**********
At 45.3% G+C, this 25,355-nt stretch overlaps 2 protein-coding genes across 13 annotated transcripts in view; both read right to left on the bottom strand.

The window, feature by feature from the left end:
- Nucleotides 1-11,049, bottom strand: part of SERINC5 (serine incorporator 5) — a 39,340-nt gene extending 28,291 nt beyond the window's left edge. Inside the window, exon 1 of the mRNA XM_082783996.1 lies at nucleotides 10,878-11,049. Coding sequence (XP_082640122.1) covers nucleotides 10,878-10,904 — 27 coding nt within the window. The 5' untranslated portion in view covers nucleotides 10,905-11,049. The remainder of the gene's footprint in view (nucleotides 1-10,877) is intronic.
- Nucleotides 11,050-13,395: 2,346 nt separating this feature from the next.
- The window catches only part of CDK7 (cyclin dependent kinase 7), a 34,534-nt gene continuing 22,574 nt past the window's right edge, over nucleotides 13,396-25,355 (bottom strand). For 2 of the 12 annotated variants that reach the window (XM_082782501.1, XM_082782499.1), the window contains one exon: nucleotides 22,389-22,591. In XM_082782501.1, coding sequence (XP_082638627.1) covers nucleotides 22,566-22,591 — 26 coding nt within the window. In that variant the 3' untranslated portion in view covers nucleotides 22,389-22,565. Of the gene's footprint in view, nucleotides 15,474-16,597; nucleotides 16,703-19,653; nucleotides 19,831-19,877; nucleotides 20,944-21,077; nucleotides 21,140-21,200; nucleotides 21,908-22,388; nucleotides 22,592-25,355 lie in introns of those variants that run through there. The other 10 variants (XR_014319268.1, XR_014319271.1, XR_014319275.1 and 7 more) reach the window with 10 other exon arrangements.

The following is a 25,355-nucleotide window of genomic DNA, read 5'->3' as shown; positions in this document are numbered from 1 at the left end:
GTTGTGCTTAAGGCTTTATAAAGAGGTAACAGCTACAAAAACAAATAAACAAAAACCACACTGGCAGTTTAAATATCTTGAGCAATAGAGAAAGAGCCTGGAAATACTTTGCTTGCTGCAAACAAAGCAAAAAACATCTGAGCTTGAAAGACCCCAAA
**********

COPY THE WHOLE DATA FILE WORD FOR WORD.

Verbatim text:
At 45.3% G+C, this 25,355-nt stretch overlaps 2 protein-coding genes across 13 annotated transcripts in view; both read right to left on the bottom strand.

The window, feature by feature from the left end:
- Nucleotides 1-11,049, bottom strand: part of SERINC5 (serine incorporator 5) — a 39,340-nt gene extending 28,291 nt beyond the window's left edge. Inside the window, exon 1 of the mRNA XM_082783996.1 lies at nucleotides 10,878-11,049. Coding sequence (XP_082640122.1) covers nucleotides 10,878-10,904 — 27 coding nt within the window. The 5' untranslated portion in view covers nucleotides 10,905-11,049. The remainder of the gene's footprint in view (nucleotides 1-10,877) is intronic.
- Nucleotides 11,050-13,395: 2,346 nt separating this feature from the next.
- The window catches only part of CDK7 (cyclin dependent kinase 7), a 34,534-nt gene continuing 22,574 nt past the window's right edge, over nucleotides 13,396-25,355 (bottom strand). For 2 of the 12 annotated variants that reach the window (XM_082782501.1, XM_082782499.1), the window contains one exon: nucleotides 22,389-22,591. In XM_082782501.1, coding sequence (XP_082638627.1) covers nucleotides 22,566-22,591 — 26 coding nt within the window. In that variant the 3' untranslated portion in view covers nucleotides 22,389-22,565. Of the gene's footprint in view, nucleotides 15,474-16,597; nucleotides 16,703-19,653; nucleotides 19,831-19,877; nucleotides 20,944-21,077; nucleotides 21,140-21,200; nucleotides 21,908-22,388; nucleotides 22,592-25,355 lie in introns of those variants that run through there. The other 10 variants (XR_014319268.1, XR_014319271.1, XR_014319275.1 and 7 more) reach the window with 10 other exon arrangements.

The following is a 25,355-nucleotide window of genomic DNA, read 5'->3' as shown; positions in this document are numbered from 1 at the left end:
GTTGTGCTTAAGGCTTTATAAAGAGGTAACAGCTACAAAAACAAATAAACAAAAACCACACTGGCAGTTTAAATATCTTGAGCAATAGAGAAAGAGCCTGGAAATACTTTGCTTGCTGCAAACAAAGCAAAAAACATCTGAGCTTGAAAGACCCCAAA